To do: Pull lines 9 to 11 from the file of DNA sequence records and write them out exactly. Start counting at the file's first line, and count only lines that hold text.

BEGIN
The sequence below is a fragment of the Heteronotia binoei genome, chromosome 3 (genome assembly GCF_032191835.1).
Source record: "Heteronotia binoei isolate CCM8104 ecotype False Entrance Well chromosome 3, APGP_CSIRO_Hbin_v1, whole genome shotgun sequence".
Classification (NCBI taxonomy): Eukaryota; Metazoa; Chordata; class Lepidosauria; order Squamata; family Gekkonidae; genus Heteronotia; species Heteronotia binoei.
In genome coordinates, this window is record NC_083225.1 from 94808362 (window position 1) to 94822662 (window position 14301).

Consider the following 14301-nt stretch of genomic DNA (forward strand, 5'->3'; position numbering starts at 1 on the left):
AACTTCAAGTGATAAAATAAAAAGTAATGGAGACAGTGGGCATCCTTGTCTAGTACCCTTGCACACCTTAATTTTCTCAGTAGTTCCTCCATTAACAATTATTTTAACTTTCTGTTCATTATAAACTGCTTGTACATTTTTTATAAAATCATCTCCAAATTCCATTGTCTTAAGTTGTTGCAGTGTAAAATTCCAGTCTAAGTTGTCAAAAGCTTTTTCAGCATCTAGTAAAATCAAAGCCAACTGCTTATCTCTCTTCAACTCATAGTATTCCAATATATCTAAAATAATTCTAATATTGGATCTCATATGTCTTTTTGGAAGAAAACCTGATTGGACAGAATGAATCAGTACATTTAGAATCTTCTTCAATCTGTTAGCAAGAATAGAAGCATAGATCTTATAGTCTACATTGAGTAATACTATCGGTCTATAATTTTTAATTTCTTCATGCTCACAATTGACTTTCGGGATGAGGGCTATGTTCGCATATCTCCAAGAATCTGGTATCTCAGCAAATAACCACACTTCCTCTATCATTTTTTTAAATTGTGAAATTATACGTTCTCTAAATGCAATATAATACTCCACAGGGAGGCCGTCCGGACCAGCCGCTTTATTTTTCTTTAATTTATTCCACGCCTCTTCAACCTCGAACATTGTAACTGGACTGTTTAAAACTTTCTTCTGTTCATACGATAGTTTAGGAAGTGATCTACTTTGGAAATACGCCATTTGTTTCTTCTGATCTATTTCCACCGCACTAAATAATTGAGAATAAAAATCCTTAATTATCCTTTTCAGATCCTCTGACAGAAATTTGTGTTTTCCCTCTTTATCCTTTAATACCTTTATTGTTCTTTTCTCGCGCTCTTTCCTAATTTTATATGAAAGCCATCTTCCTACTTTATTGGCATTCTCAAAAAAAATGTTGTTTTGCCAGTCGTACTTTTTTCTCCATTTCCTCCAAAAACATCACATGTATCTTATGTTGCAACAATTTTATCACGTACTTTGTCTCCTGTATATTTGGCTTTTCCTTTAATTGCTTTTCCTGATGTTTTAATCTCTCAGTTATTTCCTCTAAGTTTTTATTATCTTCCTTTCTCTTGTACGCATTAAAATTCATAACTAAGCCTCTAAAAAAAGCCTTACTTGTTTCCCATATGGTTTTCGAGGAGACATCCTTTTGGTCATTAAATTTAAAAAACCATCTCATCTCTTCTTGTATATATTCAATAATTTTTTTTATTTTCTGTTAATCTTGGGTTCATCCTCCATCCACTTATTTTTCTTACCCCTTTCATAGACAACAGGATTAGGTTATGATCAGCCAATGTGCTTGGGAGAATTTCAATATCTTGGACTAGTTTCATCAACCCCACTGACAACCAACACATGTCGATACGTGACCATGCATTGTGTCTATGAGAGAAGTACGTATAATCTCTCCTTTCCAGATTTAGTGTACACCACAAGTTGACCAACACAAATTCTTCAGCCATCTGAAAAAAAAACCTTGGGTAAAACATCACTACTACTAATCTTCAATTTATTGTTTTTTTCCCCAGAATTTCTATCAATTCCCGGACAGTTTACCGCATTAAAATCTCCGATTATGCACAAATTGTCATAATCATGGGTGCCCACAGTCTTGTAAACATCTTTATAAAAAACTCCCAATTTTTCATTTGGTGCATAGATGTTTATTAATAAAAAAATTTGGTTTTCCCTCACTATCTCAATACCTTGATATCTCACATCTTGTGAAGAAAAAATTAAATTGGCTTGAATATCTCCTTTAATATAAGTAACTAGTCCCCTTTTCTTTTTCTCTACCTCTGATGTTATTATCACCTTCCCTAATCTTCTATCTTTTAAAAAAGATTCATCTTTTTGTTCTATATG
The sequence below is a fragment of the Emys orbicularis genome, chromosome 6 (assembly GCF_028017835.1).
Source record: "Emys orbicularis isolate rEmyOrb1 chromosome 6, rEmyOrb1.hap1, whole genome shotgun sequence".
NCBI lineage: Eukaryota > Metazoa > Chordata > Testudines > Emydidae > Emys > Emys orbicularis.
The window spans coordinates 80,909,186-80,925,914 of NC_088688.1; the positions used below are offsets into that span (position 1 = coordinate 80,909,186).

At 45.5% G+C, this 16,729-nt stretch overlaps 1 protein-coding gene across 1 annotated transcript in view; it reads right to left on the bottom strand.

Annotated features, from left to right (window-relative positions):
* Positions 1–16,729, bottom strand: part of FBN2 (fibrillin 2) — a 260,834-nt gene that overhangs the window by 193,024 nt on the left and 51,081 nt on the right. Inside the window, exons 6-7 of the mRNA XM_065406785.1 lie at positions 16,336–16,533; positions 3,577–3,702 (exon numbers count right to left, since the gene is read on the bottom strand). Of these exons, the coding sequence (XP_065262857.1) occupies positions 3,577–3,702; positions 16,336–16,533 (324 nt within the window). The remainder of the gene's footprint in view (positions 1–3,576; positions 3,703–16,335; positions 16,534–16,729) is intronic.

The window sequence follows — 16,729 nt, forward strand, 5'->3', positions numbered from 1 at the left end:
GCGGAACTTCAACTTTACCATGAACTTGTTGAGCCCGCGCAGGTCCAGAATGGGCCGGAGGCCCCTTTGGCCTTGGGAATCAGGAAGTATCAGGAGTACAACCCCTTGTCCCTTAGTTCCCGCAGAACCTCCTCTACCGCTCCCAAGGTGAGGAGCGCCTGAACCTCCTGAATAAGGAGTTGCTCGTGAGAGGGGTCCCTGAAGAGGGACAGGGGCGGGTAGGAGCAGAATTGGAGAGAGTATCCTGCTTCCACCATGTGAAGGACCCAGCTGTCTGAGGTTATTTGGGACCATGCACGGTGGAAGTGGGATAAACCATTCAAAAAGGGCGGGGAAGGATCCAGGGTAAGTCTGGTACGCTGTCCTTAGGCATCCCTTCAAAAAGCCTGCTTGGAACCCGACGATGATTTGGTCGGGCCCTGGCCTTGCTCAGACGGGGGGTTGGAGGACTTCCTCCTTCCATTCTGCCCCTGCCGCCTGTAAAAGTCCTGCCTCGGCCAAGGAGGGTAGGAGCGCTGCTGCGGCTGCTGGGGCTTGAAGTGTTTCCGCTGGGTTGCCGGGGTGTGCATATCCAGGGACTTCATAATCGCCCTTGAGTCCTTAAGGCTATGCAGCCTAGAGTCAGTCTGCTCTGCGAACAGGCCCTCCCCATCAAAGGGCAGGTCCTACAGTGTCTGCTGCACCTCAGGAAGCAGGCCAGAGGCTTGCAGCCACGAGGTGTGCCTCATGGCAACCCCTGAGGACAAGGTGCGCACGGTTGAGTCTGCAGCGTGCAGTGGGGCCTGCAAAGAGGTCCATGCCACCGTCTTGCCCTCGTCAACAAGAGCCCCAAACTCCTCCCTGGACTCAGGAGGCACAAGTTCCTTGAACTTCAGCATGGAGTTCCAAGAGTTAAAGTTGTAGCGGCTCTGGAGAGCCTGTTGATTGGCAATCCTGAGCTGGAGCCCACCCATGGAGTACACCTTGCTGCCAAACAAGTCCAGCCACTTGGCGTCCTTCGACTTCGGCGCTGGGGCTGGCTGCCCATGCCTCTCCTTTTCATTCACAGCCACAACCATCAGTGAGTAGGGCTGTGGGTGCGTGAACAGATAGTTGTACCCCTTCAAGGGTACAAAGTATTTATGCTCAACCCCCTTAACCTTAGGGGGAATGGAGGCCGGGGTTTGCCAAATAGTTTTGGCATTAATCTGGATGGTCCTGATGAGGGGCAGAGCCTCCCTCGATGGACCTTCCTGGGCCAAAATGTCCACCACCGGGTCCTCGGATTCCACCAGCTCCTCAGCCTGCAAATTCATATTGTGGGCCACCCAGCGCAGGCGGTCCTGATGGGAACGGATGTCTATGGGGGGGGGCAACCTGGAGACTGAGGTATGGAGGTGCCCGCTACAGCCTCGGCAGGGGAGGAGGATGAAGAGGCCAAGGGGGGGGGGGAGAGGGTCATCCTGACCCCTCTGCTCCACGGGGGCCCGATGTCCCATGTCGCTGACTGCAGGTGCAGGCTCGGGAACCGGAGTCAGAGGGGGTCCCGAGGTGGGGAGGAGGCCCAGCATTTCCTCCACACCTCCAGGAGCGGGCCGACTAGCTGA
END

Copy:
NCBI lineage: Eukaryota > Metazoa > Chordata > Testudines > Emydidae > Emys > Emys orbicularis.
The window spans coordinates 80,909,186-80,925,914 of NC_088688.1; the positions used below are offsets into that span (position 1 = coordinate 80,909,186).

At 45.5% G+C, this 16,729-nt stretch overlaps 1 protein-coding gene across 1 annotated transcript in view; it reads right to left on the bottom strand.